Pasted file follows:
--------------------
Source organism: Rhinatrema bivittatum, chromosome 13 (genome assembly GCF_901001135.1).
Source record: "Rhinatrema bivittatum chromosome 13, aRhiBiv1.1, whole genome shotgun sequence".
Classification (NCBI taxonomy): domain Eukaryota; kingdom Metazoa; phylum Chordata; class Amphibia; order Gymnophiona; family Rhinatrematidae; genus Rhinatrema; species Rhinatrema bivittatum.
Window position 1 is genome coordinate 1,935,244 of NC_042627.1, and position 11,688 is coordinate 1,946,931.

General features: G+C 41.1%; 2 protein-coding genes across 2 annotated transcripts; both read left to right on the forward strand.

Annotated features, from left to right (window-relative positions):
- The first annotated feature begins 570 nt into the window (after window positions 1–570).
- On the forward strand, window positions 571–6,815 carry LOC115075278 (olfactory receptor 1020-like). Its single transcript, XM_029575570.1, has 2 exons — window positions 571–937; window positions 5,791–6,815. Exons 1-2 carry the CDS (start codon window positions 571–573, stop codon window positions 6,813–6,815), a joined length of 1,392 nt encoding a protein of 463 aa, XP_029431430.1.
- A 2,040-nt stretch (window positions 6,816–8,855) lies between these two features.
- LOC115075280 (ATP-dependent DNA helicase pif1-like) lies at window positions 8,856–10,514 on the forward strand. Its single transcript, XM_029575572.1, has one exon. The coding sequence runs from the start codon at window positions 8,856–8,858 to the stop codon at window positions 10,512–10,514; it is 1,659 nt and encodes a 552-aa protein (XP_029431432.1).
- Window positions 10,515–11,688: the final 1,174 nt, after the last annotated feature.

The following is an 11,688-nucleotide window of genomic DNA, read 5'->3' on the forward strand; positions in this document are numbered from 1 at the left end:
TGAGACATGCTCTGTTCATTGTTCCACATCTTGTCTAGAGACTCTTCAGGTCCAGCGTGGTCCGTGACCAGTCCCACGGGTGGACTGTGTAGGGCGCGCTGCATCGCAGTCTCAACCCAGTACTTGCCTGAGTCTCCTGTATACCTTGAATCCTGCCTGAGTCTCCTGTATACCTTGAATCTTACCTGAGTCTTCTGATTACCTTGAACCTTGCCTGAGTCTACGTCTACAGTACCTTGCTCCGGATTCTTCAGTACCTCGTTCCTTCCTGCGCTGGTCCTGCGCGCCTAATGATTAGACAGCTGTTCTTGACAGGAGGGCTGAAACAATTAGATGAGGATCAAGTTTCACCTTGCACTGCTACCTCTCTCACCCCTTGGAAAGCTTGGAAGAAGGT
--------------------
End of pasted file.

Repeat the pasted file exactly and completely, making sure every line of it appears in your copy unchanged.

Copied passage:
Source organism: Rhinatrema bivittatum, chromosome 13 (genome assembly GCF_901001135.1).
Source record: "Rhinatrema bivittatum chromosome 13, aRhiBiv1.1, whole genome shotgun sequence".
Classification (NCBI taxonomy): domain Eukaryota; kingdom Metazoa; phylum Chordata; class Amphibia; order Gymnophiona; family Rhinatrematidae; genus Rhinatrema; species Rhinatrema bivittatum.
Window position 1 is genome coordinate 1,935,244 of NC_042627.1, and position 11,688 is coordinate 1,946,931.

General features: G+C 41.1%; 2 protein-coding genes across 2 annotated transcripts; both read left to right on the forward strand.

Annotated features, from left to right (window-relative positions):
- The first annotated feature begins 570 nt into the window (after window positions 1–570).
- On the forward strand, window positions 571–6,815 carry LOC115075278 (olfactory receptor 1020-like). Its single transcript, XM_029575570.1, has 2 exons — window positions 571–937; window positions 5,791–6,815. Exons 1-2 carry the CDS (start codon window positions 571–573, stop codon window positions 6,813–6,815), a joined length of 1,392 nt encoding a protein of 463 aa, XP_029431430.1.
- A 2,040-nt stretch (window positions 6,816–8,855) lies between these two features.
- LOC115075280 (ATP-dependent DNA helicase pif1-like) lies at window positions 8,856–10,514 on the forward strand. Its single transcript, XM_029575572.1, has one exon. The coding sequence runs from the start codon at window positions 8,856–8,858 to the stop codon at window positions 10,512–10,514; it is 1,659 nt and encodes a 552-aa protein (XP_029431432.1).
- Window positions 10,515–11,688: the final 1,174 nt, after the last annotated feature.

The following is an 11,688-nucleotide window of genomic DNA, read 5'->3' on the forward strand; positions in this document are numbered from 1 at the left end:
TGAGACATGCTCTGTTCATTGTTCCACATCTTGTCTAGAGACTCTTCAGGTCCAGCGTGGTCCGTGACCAGTCCCACGGGTGGACTGTGTAGGGCGCGCTGCATCGCAGTCTCAACCCAGTACTTGCCTGAGTCTCCTGTATACCTTGAATCCTGCCTGAGTCTCCTGTATACCTTGAATCTTACCTGAGTCTTCTGATTACCTTGAACCTTGCCTGAGTCTACGTCTACAGTACCTTGCTCCGGATTCTTCAGTACCTCGTTCCTTCCTGCGCTGGTCCTGCGCGCCTAATGATTAGACAGCTGTTCTTGACAGGAGGGCTGAAACAATTAGATGAGGATCAAGTTTCACCTTGCACTGCTACCTCTCTCACCCCTTGGAAAGCTTGGAAGAAGGT